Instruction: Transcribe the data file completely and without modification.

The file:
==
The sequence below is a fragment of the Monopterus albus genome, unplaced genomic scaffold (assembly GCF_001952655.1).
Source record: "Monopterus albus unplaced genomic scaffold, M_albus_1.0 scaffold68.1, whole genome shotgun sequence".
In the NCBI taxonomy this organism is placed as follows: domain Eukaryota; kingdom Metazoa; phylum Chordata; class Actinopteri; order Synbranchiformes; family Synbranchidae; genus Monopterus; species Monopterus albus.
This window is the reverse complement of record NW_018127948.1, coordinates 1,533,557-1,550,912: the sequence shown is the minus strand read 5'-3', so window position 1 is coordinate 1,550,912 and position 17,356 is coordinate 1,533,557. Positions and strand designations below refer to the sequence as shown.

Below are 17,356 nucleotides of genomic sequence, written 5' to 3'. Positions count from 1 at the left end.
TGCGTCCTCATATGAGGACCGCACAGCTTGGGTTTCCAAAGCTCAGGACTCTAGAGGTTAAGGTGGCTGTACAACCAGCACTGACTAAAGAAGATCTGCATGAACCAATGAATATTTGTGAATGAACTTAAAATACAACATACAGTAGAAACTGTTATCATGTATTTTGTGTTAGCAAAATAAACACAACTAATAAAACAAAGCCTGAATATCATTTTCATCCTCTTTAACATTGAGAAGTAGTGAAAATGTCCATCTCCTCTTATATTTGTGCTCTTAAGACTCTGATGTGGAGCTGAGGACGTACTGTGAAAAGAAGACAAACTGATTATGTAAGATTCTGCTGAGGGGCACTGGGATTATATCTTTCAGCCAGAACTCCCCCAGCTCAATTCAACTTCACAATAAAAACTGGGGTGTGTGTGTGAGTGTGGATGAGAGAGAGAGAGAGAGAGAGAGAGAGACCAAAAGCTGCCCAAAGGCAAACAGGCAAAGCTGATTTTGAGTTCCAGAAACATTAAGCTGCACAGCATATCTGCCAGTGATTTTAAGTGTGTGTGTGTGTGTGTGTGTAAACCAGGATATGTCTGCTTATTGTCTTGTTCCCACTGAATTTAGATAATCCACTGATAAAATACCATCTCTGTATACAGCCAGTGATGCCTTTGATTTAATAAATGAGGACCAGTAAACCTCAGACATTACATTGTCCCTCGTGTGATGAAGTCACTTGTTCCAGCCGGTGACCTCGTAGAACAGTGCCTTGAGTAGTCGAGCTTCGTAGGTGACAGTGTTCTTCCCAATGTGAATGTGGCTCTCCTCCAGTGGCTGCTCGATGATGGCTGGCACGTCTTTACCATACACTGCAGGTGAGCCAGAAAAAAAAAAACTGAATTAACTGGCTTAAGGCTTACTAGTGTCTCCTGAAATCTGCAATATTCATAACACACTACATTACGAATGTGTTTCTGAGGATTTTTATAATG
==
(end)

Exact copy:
The sequence below is a fragment of the Monopterus albus genome, unplaced genomic scaffold (assembly GCF_001952655.1).
Source record: "Monopterus albus unplaced genomic scaffold, M_albus_1.0 scaffold68.1, whole genome shotgun sequence".
In the NCBI taxonomy this organism is placed as follows: domain Eukaryota; kingdom Metazoa; phylum Chordata; class Actinopteri; order Synbranchiformes; family Synbranchidae; genus Monopterus; species Monopterus albus.
This window is the reverse complement of record NW_018127948.1, coordinates 1,533,557-1,550,912: the sequence shown is the minus strand read 5'-3', so window position 1 is coordinate 1,550,912 and position 17,356 is coordinate 1,533,557. Positions and strand designations below refer to the sequence as shown.

Below are 17,356 nucleotides of genomic sequence, written 5' to 3'. Positions count from 1 at the left end.
TGCGTCCTCATATGAGGACCGCACAGCTTGGGTTTCCAAAGCTCAGGACTCTAGAGGTTAAGGTGGCTGTACAACCAGCACTGACTAAAGAAGATCTGCATGAACCAATGAATATTTGTGAATGAACTTAAAATACAACATACAGTAGAAACTGTTATCATGTATTTTGTGTTAGCAAAATAAACACAACTAATAAAACAAAGCCTGAATATCATTTTCATCCTCTTTAACATTGAGAAGTAGTGAAAATGTCCATCTCCTCTTATATTTGTGCTCTTAAGACTCTGATGTGGAGCTGAGGACGTACTGTGAAAAGAAGACAAACTGATTATGTAAGATTCTGCTGAGGGGCACTGGGATTATATCTTTCAGCCAGAACTCCCCCAGCTCAATTCAACTTCACAATAAAAACTGGGGTGTGTGTGTGAGTGTGGATGAGAGAGAGAGAGAGAGAGAGAGAGAGACCAAAAGCTGCCCAAAGGCAAACAGGCAAAGCTGATTTTGAGTTCCAGAAACATTAAGCTGCACAGCATATCTGCCAGTGATTTTAAGTGTGTGTGTGTGTGTGTGTGTAAACCAGGATATGTCTGCTTATTGTCTTGTTCCCACTGAATTTAGATAATCCACTGATAAAATACCATCTCTGTATACAGCCAGTGATGCCTTTGATTTAATAAATGAGGACCAGTAAACCTCAGACATTACATTGTCCCTCGTGTGATGAAGTCACTTGTTCCAGCCGGTGACCTCGTAGAACAGTGCCTTGAGTAGTCGAGCTTCGTAGGTGACAGTGTTCTTCCCAATGTGAATGTGGCTCTCCTCCAGTGGCTGCTCGATGATGGCTGGCACGTCTTTACCATACACTGCAGGTGAGCCAGAAAAAAAAAAACTGAATTAACTGGCTTAAGGCTTACTAGTGTCTCCTGAAATCTGCAATATTCATAACACACTACATTACGAATGTGTTTCTGAGGATTTTTATAATG